Every Sikh is free to marry whomever they wish. An Anand Karaj however, by the very wording of the laavan (main hymns read during the service) and of course the Ardas are a statement of intent by two individuals to live harmoniously with one another with both accepting the Guru as their teacher beyond all others. The Hindu gentleman marrying the Sikh lady at Sri Guru Singh Sabha Gurdwara this morning must have been ignorant of this fact otherwise why would he go through with it? Although few realise it, taking part in an Anand Karaj is making a statement of your desire to live in accordance with the Sikh way of life. Let me be clear, it is that Gurdwara representatives themselves are ignorant of this fact as well as the vast majority of the Sikh population worldwide, that I am taking issue with. The blatant lack of understanding the Anand Karaj by those who seek to serve the House of Guru Nanak is symbolic of our collective malaise as a people who know not what revolution was born in 1469, who disregard the birth of a way of life which holds the key to a better World for all. The many practices that are being facilitated in Gurdware that go against Sikh ideology such as the holding of elections and the installation of multiple Guru Granth Sahib rescensions in a single Darbar, have collectively curtailed our values of discourse, learning and a way of living within the World that is wholly unique. The non-Sikh Anand Karaj is perhaps the most obvious example of a people far removed from their origins, and hence that will not be solved by protests, naming-and-shaming or edicts (those are mere stop-gap solutions).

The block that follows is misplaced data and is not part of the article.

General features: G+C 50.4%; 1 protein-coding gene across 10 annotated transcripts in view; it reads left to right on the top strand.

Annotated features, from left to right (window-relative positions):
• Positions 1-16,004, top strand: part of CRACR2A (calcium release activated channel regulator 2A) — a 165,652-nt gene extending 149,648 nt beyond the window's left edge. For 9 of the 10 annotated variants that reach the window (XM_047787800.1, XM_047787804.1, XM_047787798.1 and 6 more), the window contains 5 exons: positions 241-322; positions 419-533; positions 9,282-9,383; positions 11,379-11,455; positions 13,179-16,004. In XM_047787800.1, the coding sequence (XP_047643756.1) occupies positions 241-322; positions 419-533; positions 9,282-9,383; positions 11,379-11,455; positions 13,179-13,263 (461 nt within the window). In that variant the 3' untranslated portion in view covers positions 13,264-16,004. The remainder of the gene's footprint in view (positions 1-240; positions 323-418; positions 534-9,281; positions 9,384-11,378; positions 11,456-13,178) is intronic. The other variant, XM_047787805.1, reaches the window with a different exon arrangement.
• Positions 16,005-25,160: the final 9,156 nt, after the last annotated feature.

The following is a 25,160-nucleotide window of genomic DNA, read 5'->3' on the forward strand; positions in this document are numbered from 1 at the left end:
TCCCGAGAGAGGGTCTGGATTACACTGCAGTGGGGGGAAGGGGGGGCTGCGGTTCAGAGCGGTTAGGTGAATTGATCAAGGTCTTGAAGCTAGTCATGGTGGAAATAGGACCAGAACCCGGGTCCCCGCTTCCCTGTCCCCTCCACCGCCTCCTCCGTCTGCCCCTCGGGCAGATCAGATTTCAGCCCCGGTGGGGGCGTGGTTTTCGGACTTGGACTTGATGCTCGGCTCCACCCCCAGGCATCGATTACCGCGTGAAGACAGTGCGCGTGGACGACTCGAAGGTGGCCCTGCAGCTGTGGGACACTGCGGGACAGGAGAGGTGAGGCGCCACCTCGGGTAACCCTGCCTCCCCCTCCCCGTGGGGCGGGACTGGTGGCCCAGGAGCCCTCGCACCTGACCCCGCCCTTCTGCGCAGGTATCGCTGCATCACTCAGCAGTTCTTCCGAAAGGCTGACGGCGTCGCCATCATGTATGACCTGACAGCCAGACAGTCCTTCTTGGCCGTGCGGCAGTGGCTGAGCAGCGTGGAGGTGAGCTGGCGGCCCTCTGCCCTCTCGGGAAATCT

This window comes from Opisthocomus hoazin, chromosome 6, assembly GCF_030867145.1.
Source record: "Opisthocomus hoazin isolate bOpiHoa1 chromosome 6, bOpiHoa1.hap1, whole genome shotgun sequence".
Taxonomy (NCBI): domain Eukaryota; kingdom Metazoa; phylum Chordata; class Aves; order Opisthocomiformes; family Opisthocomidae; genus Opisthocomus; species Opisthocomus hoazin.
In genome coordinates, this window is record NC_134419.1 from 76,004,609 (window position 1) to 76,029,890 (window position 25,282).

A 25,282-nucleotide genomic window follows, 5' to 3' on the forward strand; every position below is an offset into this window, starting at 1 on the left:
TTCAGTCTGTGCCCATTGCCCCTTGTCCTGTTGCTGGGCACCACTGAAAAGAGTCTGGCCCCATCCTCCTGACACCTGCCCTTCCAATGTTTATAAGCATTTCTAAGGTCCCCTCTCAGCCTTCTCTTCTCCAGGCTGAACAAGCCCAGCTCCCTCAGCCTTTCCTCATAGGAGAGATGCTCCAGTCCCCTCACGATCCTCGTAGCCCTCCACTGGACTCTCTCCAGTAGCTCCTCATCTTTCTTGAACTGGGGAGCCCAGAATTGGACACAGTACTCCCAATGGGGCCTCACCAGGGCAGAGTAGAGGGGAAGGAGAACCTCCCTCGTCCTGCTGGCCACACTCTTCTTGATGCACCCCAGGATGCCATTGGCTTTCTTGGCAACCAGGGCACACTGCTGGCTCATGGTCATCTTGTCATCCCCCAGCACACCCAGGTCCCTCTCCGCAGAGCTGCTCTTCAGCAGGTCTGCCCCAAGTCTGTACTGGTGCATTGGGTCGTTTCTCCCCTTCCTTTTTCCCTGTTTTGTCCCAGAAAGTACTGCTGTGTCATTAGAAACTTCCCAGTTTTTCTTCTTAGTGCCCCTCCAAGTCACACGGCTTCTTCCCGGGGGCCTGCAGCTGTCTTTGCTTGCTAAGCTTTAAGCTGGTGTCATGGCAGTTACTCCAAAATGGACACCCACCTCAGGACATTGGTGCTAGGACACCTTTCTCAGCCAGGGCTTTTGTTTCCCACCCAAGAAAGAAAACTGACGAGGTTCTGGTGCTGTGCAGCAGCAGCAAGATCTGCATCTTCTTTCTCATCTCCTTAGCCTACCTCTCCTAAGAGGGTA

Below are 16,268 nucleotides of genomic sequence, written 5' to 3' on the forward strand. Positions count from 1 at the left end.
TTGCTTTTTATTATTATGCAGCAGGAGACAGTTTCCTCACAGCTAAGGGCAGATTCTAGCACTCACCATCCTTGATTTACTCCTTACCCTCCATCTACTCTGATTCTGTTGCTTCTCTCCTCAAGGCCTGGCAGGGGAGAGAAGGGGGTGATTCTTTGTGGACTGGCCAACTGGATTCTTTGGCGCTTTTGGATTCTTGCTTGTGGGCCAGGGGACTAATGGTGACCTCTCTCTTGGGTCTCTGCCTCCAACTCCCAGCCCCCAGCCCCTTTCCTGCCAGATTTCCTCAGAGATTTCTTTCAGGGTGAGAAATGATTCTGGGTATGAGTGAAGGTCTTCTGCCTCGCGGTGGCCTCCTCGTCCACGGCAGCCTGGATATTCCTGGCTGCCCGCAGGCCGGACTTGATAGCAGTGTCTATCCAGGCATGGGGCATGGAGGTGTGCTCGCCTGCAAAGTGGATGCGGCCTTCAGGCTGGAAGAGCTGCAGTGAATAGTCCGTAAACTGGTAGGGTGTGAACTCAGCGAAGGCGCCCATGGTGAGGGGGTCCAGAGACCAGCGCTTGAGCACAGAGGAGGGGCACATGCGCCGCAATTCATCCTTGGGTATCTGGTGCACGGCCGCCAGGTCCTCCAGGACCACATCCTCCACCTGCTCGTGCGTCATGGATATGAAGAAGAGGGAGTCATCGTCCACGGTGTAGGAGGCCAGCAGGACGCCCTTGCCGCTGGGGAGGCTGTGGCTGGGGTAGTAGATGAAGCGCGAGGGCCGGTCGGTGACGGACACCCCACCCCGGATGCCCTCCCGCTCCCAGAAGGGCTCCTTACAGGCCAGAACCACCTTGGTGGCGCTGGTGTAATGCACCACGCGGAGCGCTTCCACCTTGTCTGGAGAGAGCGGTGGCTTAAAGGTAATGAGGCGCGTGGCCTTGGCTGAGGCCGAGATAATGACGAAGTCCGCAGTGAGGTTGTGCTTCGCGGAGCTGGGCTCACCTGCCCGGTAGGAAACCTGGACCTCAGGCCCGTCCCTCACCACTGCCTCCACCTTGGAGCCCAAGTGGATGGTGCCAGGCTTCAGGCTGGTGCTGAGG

The sad truth is that Gurdwara custodians, like the title-bearers of Sikh institutions and Sikh leadership at all levels, have suffered a catastrophic failure due solely to moving away from Sikh ideology as has the Panth itself. We as a people are corrupt. Our intentions might not be bad (and that includes the custodians that I encountered at Sri Guru Singh Sabha Gurdwara Hounslow today) but this way of life was not born from good intentions – it was built on the practice of Truthful living. It took me many years to realise that and when my mind finally left the confines of our restrictive and stagnating Gurdware almost a decade ago it flourished almost immediately through the freedom to read, hear and utter aloud the ideas of Guru Nanak in every space and at every time, not simply in word, but in discourse and more importantly in practice. Next month I will be publishing a work titled ‘Long Live Revolution‘ which encapsulates my understanding of what is taking place in Sikhdom today and the solutions that we should seek out for recourse of our problems. Some Sikhs reading this article or watching the short video I recorded to accompany it will be considering protests or enforcement of Sikh-only Anand Karaj services, but they too would have then missed the point. There is something much deeper going on here, something that we are all suffering from and the answer lies within that revolution of Guru Nanak.